Pancho goes to live at St. Anthony's after his father and sister die because he has to. Pancho helps wheel D.J., the kid who has brain cancer and is pretty bossy despite the fact that he's dying, around because he has to. Pancho makes the choice to go to Albuquerque, though, for just one reason: to avenge his sister's murderer. Unfortunately, he's only able to get to Albuquerque by agreeing to stay with D.J. while he undergoes new cancer treatments. D.J. is pretty insistent on believing that he and Pancho are friends, trusting him with his secrets and even telling him about the Death Warriors Manifesto. Part of what it takes to be a Death Warrior is to behave in such a way that always confirms the belief that life is better than death -- not just living life to the fullest, but also shunning death. Being a Death Warrior doesn't quite fit into Pancho's plans of what he would like to do when he finally confronts his sister's killer.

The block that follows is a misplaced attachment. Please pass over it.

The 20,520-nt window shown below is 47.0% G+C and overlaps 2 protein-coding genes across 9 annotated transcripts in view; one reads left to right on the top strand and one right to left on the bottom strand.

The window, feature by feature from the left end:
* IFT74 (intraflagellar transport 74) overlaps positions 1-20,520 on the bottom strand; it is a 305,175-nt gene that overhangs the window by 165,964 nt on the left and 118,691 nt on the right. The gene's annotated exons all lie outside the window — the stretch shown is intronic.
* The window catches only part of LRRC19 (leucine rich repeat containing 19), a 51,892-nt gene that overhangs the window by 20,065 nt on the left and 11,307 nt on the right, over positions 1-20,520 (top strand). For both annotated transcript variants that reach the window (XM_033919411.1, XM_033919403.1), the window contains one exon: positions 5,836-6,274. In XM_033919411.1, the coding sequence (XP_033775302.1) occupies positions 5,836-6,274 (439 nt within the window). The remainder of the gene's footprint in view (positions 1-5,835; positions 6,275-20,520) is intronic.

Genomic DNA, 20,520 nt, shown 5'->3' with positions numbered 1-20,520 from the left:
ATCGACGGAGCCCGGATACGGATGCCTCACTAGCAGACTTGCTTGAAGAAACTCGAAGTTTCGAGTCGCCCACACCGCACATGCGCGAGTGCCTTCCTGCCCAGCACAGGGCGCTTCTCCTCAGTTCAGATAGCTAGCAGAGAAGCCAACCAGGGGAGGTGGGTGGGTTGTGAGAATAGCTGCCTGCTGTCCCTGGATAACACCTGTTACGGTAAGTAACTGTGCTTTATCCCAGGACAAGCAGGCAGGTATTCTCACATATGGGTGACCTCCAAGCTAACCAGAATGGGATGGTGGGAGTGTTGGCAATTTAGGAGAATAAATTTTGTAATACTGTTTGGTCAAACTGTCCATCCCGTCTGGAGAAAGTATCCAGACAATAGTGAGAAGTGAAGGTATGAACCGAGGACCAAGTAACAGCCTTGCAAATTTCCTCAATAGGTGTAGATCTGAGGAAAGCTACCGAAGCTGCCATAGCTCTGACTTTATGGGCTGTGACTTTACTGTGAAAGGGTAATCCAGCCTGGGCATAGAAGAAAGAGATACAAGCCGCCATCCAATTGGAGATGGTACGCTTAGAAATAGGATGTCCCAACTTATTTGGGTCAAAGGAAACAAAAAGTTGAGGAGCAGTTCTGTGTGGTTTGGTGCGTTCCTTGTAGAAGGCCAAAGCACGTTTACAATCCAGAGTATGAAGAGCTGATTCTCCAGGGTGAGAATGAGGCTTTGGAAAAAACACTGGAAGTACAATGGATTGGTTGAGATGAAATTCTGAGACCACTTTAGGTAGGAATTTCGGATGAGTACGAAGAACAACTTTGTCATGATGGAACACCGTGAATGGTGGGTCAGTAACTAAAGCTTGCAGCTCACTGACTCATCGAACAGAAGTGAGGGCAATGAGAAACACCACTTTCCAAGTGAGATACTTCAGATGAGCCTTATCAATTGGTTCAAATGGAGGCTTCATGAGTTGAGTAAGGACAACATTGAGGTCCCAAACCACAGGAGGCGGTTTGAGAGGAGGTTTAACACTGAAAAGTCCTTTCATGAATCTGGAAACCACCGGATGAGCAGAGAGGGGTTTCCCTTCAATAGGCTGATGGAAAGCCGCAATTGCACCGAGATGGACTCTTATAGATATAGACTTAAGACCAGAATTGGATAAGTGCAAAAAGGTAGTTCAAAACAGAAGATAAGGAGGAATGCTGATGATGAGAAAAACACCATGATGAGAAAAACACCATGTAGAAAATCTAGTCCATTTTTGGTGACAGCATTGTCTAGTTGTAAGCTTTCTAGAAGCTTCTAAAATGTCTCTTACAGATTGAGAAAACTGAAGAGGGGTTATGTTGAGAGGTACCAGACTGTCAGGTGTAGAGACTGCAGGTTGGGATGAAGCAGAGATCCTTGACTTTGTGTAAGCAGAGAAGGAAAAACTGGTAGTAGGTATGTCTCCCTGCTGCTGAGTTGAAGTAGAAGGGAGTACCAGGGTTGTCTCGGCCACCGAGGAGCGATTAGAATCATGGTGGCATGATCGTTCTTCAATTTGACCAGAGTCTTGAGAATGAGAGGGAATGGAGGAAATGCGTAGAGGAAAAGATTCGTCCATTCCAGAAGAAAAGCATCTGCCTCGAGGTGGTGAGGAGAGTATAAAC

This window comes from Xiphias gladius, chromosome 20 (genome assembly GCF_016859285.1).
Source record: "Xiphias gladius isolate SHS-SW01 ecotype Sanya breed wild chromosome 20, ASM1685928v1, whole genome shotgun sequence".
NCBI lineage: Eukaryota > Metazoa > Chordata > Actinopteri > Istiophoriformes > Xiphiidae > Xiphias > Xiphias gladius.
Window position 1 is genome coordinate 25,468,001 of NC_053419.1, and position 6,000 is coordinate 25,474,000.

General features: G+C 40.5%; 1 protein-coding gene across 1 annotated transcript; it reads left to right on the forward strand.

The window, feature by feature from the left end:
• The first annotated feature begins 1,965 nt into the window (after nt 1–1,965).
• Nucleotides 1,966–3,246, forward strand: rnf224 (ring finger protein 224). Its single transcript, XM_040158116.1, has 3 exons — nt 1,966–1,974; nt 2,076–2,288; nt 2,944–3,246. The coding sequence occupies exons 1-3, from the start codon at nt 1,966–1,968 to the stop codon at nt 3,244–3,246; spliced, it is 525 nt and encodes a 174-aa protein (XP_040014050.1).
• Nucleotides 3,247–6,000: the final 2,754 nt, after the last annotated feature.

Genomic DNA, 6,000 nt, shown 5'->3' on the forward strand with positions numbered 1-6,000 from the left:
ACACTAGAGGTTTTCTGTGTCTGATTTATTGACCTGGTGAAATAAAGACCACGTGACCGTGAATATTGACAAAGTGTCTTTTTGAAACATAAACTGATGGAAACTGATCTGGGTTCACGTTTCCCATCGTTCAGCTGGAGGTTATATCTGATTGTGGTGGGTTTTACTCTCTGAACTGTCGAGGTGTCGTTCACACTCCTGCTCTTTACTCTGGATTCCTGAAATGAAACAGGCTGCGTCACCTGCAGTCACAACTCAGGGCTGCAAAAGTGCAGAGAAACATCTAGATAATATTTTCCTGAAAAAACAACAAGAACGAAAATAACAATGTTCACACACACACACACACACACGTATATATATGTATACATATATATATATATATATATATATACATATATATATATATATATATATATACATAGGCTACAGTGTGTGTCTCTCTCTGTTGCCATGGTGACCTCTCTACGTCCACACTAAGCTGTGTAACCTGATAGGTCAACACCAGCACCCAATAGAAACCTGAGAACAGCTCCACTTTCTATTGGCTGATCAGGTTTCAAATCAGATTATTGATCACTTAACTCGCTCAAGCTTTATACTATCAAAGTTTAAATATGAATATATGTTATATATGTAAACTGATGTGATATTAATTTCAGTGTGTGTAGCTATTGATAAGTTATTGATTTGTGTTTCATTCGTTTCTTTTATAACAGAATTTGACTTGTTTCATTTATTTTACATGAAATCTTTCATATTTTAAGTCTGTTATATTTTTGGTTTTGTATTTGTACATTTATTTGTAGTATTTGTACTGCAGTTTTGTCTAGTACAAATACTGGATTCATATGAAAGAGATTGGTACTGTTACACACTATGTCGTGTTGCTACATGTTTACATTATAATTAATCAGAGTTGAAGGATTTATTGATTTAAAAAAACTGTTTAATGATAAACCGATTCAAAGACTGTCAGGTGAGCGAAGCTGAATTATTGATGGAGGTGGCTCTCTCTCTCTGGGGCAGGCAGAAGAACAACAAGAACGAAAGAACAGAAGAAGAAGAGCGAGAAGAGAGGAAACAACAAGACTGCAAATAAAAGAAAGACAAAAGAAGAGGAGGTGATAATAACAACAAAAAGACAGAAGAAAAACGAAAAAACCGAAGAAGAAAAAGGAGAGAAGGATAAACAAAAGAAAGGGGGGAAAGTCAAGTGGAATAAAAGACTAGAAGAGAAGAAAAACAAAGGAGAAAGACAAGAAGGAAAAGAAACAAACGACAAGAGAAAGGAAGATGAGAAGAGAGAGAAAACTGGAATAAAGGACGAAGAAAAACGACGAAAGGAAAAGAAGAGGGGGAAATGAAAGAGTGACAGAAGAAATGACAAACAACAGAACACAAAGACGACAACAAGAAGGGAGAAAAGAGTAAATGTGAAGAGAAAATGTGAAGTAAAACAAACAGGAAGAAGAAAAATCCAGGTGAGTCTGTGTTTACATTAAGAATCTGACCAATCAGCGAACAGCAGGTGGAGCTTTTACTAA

With a diverse mix of characters, there are no stereotypes presented in this story, and everyone has the opportunity to decide what kind of person he or she wants to be. This story was strongly reminiscent of the song lyric "You can't always get what you want / but if you try sometimes you just might find / you get what you need."
Like the author's most recent novel, Marcelo in the Real World, this novel is recommended to readers of all kinds.
Reviewed by kate the librarian.
Turtles All the Way Down by John Green
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